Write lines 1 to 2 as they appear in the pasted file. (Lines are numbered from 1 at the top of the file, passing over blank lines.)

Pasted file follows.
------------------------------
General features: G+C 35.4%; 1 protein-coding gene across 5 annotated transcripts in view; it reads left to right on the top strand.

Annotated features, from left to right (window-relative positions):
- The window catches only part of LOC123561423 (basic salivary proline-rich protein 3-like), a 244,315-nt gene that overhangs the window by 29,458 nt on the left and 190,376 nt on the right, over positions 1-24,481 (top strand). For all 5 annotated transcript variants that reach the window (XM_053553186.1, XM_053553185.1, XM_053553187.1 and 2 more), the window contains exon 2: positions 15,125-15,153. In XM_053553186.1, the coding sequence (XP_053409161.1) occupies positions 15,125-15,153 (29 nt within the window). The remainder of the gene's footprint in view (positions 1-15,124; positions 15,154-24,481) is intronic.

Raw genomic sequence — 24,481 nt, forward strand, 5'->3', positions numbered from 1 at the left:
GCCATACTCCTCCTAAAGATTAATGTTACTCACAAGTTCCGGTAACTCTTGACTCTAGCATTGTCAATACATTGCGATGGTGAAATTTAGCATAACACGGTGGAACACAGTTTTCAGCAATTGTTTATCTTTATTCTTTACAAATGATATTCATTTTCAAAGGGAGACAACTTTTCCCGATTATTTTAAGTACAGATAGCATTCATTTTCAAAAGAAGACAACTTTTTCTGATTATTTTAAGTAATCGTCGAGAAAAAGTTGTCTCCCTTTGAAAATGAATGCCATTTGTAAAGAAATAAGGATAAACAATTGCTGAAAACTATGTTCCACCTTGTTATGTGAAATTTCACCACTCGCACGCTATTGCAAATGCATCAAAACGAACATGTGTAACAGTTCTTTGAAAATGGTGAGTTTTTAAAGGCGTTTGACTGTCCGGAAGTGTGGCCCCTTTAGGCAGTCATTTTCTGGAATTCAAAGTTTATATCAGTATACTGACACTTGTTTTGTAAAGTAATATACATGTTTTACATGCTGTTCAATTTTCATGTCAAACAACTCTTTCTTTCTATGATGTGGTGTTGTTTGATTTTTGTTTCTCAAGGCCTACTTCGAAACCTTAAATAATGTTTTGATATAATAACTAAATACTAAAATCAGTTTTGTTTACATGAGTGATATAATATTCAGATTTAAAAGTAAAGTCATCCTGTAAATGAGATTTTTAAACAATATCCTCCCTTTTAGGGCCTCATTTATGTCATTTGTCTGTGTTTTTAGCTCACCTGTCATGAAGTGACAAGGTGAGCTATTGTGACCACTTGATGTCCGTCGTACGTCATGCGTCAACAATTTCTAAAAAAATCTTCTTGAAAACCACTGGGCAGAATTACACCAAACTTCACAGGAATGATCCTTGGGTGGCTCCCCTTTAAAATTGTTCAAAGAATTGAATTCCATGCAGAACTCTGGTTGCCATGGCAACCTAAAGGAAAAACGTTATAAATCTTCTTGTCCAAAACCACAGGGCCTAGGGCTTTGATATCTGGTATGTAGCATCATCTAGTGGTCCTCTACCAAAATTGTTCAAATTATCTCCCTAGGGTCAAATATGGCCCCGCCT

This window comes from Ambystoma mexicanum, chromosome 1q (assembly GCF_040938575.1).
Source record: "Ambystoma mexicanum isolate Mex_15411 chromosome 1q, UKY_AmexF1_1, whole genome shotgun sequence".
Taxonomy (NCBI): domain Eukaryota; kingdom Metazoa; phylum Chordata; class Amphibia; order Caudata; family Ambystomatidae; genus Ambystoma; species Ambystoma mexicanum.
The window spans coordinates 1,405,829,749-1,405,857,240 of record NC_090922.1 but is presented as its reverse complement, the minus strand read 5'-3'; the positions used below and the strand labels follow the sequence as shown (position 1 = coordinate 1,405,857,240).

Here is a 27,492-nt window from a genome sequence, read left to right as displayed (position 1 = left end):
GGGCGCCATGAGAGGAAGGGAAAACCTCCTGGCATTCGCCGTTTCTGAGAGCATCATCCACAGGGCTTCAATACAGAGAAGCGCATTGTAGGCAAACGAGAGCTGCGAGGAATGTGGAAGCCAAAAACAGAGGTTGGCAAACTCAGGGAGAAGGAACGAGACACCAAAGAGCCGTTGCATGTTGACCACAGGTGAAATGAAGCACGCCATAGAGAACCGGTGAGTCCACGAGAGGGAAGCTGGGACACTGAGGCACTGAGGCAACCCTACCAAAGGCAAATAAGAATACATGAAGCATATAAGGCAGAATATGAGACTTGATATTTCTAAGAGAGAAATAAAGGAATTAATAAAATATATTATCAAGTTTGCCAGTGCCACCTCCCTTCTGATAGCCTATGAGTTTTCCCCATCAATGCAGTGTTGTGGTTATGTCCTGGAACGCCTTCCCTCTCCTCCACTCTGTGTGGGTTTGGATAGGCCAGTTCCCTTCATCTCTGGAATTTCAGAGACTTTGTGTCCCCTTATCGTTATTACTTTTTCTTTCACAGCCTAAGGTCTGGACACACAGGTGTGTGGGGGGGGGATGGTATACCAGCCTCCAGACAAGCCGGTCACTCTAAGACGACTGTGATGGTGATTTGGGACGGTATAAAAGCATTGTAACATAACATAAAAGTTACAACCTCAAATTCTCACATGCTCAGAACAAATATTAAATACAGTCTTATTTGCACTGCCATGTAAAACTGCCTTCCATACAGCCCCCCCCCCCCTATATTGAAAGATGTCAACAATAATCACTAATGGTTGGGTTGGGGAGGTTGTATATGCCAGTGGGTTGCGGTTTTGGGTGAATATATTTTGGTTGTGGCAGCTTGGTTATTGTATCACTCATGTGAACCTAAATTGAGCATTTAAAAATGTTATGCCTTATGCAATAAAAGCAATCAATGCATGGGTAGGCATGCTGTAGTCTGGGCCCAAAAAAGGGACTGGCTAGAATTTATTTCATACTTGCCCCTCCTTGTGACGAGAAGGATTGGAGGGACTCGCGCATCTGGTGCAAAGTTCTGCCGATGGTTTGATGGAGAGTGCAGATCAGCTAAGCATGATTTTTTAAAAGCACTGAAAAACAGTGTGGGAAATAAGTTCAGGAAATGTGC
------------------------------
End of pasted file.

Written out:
General features: G+C 35.4%; 1 protein-coding gene across 5 annotated transcripts in view; it reads left to right on the top strand.

Annotated features, from left to right (window-relative positions):